Bach pledges to ease Olympic burden on Tokyo's medical system

The IOC chief said that the National Olympic Committees will be asked to arrange their own medical staff where possible.

Bach reiterated that the Games will be safe for the Japanese public.   -  Reuters

Confronted in Japan with some of the strongest medical-community opposition yet to the Tokyo Olympics, IOC President Thomas Bach offered Wednesday to have added medical personnel available to help out when the games open in just over nine weeks.

Bach gave few details, speaking remotely at the opening of three days of meetings between the International Olympic Committee and local organizers. He said the help would come from various national Olympic committees and be available in the Olympic village and sports venues.

In his 12-minute address, Bach attempted to assure the Japanese public and athletes coming to Tokyo that the IOC will hold “safe and secure” Olympics in the midst of the pandemic.

“For obvious reasons we cannot give them (athletes) every detail yet, but the most important principle is very clear: the Olympic Village is a safe place and the Olympic and Paralympic Games will be organized in a safe way," Bach said.

Bach said he anticipated more than 80 percent of those staying in the Olympic Village would be vaccinated. Reports locally say that Japan's Olympic delegation will begin getting vaccinated in June.

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Between 1-2 percent of Japanese are fully vaccinated, and its unlikely that even the elderly population will be fully vaccinated before the Olympics end on August 8.

Bach appeared to be responding to one of the strongest demands so far to call off the postponed Olympics.

The 6,000-member Tokyo Medical Practitioners’ Association called for the Olympics to be canceled in a letter sent last week to Prime Minister Yoshihide Suga, Tokyo Governor Yuriko Koike, Olympic Minister Tamayo Marukawa, and Seiko Hashimoto, the head of the organizing committee.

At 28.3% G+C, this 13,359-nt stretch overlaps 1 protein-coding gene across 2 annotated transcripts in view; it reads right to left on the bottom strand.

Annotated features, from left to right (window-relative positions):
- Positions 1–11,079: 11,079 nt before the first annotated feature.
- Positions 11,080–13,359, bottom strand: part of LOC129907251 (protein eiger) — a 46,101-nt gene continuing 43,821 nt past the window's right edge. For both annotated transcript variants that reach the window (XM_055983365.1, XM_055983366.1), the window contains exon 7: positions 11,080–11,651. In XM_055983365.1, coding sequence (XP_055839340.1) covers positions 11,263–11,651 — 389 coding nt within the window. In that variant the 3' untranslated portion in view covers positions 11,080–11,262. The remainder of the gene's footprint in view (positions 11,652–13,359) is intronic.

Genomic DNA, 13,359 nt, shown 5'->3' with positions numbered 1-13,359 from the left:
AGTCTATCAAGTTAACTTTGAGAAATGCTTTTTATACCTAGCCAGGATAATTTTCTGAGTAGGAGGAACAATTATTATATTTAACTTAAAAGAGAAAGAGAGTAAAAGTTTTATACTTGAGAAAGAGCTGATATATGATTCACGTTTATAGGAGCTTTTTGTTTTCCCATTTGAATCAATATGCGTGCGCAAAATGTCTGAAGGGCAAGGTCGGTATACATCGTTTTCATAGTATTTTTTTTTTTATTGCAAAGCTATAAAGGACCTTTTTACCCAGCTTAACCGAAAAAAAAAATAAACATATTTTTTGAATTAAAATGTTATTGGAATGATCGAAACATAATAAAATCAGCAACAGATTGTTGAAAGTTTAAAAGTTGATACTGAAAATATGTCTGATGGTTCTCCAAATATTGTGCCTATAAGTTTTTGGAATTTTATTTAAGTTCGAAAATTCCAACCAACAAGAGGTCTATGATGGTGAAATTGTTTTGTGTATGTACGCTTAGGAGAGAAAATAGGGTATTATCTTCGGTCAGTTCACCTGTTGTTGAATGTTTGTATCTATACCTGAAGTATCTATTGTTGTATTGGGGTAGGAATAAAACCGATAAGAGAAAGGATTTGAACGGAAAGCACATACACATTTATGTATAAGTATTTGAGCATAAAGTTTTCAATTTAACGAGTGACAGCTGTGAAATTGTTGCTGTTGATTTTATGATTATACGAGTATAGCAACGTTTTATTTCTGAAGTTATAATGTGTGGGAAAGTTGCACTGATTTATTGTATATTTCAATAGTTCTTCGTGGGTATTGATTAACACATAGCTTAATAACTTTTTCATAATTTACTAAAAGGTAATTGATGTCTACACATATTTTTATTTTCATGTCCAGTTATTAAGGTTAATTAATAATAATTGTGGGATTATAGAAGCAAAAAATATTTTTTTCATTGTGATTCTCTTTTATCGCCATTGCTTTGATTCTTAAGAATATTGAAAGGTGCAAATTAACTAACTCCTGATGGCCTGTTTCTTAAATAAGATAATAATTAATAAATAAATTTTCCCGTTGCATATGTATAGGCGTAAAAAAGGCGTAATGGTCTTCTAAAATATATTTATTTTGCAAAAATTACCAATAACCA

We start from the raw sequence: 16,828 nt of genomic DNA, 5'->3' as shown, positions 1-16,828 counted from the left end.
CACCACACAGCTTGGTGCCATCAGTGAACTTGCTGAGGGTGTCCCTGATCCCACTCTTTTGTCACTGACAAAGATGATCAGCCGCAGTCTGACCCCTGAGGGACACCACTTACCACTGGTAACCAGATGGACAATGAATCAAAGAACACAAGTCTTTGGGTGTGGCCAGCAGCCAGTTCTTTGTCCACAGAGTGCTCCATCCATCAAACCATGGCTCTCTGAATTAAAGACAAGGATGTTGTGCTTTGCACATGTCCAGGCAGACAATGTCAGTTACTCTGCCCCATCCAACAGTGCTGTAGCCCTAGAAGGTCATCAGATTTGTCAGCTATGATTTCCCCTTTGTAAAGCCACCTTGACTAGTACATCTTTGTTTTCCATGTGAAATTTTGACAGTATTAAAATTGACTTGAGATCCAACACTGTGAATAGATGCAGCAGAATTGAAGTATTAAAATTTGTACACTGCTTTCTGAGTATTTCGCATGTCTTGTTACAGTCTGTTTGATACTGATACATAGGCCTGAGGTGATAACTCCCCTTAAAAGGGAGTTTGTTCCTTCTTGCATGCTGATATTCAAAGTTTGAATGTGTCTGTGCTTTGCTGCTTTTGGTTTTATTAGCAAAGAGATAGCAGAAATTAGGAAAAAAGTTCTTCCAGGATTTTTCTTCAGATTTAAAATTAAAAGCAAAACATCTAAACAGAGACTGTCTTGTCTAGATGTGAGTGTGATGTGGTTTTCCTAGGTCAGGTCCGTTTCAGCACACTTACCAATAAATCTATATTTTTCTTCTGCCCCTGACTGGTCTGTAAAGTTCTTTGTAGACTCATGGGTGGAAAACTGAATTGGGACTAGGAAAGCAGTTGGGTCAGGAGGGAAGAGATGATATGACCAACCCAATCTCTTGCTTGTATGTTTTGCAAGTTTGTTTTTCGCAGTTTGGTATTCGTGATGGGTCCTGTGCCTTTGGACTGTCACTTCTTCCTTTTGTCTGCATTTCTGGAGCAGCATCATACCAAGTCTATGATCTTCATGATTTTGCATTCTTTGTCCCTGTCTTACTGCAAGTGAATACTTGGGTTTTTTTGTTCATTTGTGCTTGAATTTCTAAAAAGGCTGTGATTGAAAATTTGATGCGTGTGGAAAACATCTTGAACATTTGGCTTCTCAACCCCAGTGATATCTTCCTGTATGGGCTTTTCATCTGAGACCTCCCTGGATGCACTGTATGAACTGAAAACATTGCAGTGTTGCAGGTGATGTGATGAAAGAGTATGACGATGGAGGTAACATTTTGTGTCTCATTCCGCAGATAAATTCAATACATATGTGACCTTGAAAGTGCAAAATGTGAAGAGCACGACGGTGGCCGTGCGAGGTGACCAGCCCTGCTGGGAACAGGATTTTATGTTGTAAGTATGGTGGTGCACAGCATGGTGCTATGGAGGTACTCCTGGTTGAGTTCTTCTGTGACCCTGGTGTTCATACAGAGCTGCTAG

The letter was made public this week on the group’s website.

“We believe the correct choice is to the cancel an event that has the possibility of increasing the numbers of infected people and deaths,” the letter said.

“Viruses are spread by people’s movements. Japan will hold a heavy responsibility if the Olympics and Paralympics work to worsen the pandemic, increasing the number of those who must suffer and die.”

Bach sites recent success in Tokyo as example

Much of Japan, including Tokyo and Osaka, is under a state of emergency, which forced Bach to cancel a trip to Japan this month. Opposition to the Olympics is running at 60-80 percent in numerous polls, depending on how the question is phrased.

Bach said hundreds of sports events have been held safely during the pandemic, and cited recent test events in Tokyo that came off without many problems.

“None of these test events was a virus spreader for the Japanese people or the people of Tokyo," he said.

Tokyo organizers have said about 10,000 medical personnel will be needed during the Olympics. They have also asked for 500 extra nurses, and 200 sports medicine specialists.

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Several prefectures near Tokyo have said they will not give priority to treating Olympic athletes, and many towns in Japan have canceled plans to host foreign delegations.

“The doctors and nurses of the medical system who are being asked to respond are already at this point exhausted, and there is absolutely no extra manpower or facility for treatment," the letter added.

Fans from abroad have already been banned, and Olympic organizers are expected to announce next month if local fans can attend in limited numbers — or not at all.

The Olympics is to open on July 23. The Paralympics follow on August 24. It is financial imperative for the IOC, which derives about 75 percent of its incomes from selling television rights and another 18 percent from sponsorship.

Japan has officially spent $15.4 billion or organize the Olympics, although government audits suggest the figure is much higher.

There is no indication the games will be canceled, though opposition continues with small street protests and online petition drives.

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